On June 15th, 2019 there was a preliminary study into the effects of McLoughlin Scar Tissue Release® (MSTR®) on Caesarean Section scars which was conducted at The Newcastle Clinic, Newcastle, UK with Consultant Radiologist Dr Peddada Raju.
A General Electric (GE) Soniq S8 ultrasound scanner was used to conduct the test on three test subjects with C-section scars. Each subject was pre-scanned and images including size and depth of scar tissue and the amount of vascularity both surrounding and within the scar were recorded. MSTR work was then applied for a total of 15 minutes per subject, as a single treatment. Immediately after MSTR treatment each subject underwent a post-treatment ultrasound scan conducted by Dr Raju.
All three subjects were shown to have decreased scar tissue in the post treatment scan. One example of improvement was of a scar that was initially measured at 31.5mm pre treatment. The scar was re-measured at just 18.1mm post treatment. Another example was that of a longitudinal scar reducing in size from 22.7mm pre-treatment to just 10.4mm post-treatment. An increase in vascularity was noted not only in the surrounding tissue but also actually through the scar. Interestingly it should be noted that NO vascularity was present in the pre-scan of the same area.
This initial work confirms the claim that MSTR helps open the densely bound collagen fibres that make up scar tissue to allow increased blood flow into the area once again. This preliminary work will be followed by a larger study that will be undertaken at ‘The Newcastle’ later in 2019.
Read Charlotte's story.
I was initially recommended to see James by my Pilates teacher for back issues. His calm manner belies the powerfulness of his treatments. The technique is so non-invasive that it is hard to believe anything happens… but it does. I still don’t quite understand how.
Therefore, when I heard he was particularly interested in using Bowen on problem feet, I decided to give it a go. I was sceptical to say the least. I had had surgery for Morton’s Neuroma in one foot and arthritis in the other. Once again, the treatment was gentle and non-invasive. Within no more than 2-3 sessions, I had begun to regain flexibility in my feet.
Now, nearly a year later, and with no further treatment needed for my feet beyond the initial 5 sessions it took for them to change, it is no exaggeration to say that my life has been transformed. I no longer need to use orthotics, but, even more life-changing, I have been able to return to dance classes after 30+ years, including Zumba and ballet - something that was quite unthinkable before my Bowen sessions with James.
CB, Primrose Hill
I saw James initially for Bowen as my ankle was sore after a strain a few years back and I’d suffered with headaches and migraines since I was 18. I noticed quite a dramatic difference in regularity of my headaches after about 3 sessions: instead of the usual 2-3 a week, it turned into 1-2 a month. My ankle pain also disappeared.
James told me about his ‘scar work’ and I booked in for a session for my C-section scar. Interestingly, after the appointment I no longer felt the emotional charge from my scar or the previous sensitivity in the surrounding area. Over time, I’ve noticed that the scar has become barely noticeable, the redness gone and the skin is smoother. Now I’m pregnant again with my second, I’ll definitely be seeing James post birth!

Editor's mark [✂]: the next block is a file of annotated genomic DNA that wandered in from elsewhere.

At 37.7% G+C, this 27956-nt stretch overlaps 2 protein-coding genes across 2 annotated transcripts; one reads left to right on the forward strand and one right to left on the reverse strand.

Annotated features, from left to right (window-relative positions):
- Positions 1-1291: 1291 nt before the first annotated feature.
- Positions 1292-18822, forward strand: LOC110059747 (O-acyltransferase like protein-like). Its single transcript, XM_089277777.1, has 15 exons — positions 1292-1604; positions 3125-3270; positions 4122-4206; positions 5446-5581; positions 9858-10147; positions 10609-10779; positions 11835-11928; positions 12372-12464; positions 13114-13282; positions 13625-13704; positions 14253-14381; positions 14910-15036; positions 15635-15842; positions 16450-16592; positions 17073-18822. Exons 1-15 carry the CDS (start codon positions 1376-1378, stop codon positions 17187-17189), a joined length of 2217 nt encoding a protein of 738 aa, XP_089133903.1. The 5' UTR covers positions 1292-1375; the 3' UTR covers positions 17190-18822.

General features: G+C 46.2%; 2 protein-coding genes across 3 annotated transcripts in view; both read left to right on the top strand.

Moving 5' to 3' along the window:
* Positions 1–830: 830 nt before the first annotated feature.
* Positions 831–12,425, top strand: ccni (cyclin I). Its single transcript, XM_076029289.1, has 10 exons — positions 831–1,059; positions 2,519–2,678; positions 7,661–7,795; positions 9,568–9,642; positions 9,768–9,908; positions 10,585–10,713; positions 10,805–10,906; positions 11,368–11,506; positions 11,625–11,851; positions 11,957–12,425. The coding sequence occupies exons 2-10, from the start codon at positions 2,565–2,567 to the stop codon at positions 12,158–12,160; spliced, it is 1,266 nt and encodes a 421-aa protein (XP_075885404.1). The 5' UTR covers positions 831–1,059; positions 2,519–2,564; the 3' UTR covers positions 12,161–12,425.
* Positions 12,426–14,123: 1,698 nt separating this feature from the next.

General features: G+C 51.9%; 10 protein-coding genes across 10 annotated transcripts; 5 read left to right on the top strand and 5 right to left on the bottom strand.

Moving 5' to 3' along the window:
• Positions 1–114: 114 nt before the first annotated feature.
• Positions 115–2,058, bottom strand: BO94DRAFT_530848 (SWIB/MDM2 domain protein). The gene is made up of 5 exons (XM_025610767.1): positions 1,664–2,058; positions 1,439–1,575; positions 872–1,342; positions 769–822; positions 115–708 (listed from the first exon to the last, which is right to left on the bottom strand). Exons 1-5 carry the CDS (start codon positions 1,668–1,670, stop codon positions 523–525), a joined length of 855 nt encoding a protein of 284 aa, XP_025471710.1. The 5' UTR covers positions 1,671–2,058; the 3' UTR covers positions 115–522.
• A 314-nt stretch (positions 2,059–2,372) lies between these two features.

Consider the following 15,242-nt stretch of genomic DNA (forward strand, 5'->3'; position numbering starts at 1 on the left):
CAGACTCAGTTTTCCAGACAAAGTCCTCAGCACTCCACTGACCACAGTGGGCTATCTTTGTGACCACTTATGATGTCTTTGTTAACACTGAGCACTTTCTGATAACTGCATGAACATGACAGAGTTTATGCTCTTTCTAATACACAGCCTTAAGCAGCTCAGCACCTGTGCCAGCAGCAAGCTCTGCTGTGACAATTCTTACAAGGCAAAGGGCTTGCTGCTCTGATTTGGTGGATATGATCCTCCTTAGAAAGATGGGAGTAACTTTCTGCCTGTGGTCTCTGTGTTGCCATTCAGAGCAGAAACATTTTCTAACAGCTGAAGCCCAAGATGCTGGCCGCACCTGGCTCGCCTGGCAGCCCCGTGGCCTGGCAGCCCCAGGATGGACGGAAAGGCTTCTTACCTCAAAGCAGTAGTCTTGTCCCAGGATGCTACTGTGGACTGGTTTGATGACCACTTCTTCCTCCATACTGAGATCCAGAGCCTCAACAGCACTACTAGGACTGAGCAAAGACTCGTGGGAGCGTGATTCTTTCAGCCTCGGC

Beauty Expert & Facialist
I’ve been having Bowen Therapy with James for the past 2 years for various issues. Initially I saw him for a very tight, stiff, painful lower back which wasn’t resolving after months of physio & massage therapy. I wasn’t sure what to expect, but to my complete surprise a couple of days following my Bowen treatment I felt an opening in my back. The blockage was no longer there, I felt lighter. I could bend down freely and touch my hands to floor, something that was utterly impossible to do prior to Bowen therapy.
As I got such a great result, nowadays if I have an issue, whether is back pain, muscle tightness or pins & needles in my legs, I turn to James and within one session I am back to normal.
Up to this day I am still puzzled how such a gentle & subtle rolling movement could have such a big impact in my wellbeing. Bowen must be magic.
[Bowen isn't magic, but people are regularly surprised at how a few, well-targeted moves can make a big difference to their lives.]
“Just wanted to write a note to tell you that I haven't seen my mother this active in over a decade. She's lost so much weight, is walking so much better (even her friends have complimented her on this, not knowing of the work she's been doing).
Thank you so much for everything and your sessions this summer, I never thought I'd see my mother get to this level of activity and confidence, let alone in just a few months. She's excited about her new-found mobility, and for that we as a family are forever grateful.”
I did two sessions of Bowen and Anatomy in Motion while this lady was staying in her Knightsbridge home in August 2018. She carried on doing her exercises afterwards and her daughter sent me this email at the end of October.
James is an engineer in his 30s who came to me primarily because of pain he was getting in his left foot and knee. It would hurt to walk from the first steps he took in the morning and he would have to put his feet up to rest “like an old man” by about 8pm every day. He also had a constant ache in his back when he was sitting and would get a pain in his left shoulder blade when taking in a deep breath.